Police publicist Mr. Fred Enanga says the public should not rush to accuse the commanders, saying the investigative team will establish the commander who should be in charge of Komamboga and he or she will be held responsible.
“The whole incident of Komamboga is being reviewed administratively and also in regard to our responses as well,” Enanga said.
“If we find that there are police officers who didn’t respond appropriately or who have been giving protection to the eating points at Komamboga, all that is going to come out in the investigation,” he added.
Police’s political commissar Asan Kasingye says the force is aware of some commanders who had relaxed on enforcing the curfew rules and were investigating the matter, saying action will be taken against the officers.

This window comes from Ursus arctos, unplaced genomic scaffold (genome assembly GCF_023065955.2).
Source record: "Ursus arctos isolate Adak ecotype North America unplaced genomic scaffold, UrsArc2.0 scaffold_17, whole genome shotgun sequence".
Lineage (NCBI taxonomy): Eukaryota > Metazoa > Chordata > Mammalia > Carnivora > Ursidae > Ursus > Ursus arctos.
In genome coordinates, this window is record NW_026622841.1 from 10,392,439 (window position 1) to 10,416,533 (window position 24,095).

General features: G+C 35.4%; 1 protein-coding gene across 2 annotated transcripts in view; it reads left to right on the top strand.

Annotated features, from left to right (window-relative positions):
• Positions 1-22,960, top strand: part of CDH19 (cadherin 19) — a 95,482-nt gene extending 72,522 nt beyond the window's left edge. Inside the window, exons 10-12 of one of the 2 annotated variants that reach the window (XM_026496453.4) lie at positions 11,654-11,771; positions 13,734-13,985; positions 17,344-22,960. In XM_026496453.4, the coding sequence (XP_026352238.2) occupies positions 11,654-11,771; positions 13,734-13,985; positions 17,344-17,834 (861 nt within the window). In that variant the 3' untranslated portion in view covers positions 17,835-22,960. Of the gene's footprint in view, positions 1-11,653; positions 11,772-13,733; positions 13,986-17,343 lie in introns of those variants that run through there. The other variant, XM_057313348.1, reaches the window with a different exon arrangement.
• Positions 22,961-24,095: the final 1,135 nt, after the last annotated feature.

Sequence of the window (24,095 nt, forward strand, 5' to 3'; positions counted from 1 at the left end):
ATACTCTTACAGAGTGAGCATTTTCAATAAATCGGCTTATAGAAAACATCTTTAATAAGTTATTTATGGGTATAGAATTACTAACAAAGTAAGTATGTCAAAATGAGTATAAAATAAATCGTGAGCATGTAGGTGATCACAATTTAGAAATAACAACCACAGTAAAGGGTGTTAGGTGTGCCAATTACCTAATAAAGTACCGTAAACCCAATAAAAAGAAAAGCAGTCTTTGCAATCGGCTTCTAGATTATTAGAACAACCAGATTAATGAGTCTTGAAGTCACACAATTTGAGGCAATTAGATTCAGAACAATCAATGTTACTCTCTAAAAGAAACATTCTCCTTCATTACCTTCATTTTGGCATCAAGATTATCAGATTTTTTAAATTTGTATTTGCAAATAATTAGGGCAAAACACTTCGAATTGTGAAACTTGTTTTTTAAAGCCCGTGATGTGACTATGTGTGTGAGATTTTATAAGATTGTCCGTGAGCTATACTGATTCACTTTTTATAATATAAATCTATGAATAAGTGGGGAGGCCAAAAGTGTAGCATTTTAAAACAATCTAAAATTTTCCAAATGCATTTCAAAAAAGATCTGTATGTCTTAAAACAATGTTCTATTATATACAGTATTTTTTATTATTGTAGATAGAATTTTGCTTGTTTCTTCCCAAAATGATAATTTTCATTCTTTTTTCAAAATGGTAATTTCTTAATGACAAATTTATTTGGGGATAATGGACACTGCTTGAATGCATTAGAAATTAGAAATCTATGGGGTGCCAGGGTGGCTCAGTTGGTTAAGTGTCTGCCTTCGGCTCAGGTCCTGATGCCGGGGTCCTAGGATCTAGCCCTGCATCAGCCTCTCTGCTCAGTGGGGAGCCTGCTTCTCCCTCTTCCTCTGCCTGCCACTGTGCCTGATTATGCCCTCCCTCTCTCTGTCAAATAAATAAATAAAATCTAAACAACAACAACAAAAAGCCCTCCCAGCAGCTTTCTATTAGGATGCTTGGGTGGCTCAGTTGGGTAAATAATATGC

Former intelligence operative and presidential aide Charles Rwomushana says the problem is not the enforcement of rules or not. “The problem is bigger and the President does not want to worry the country,” he says. He says by the president’s admission in recent years, the security systems, including the Police, have been infiltrated by criminals, which according to Rwomushana makes fighting such criminals harder. He says the president knows the enemy more than any other person, including the fact that they have big businesses in town in fuel and real estate. He says some of the criminals could be working with some opposition members who are fighting to remove the government with external backing. Indeed, during the president’s address on Thursday, he mentioned that a number of opposition members were fronting the ideas of instability and thanked some of their members who have rejected the idea.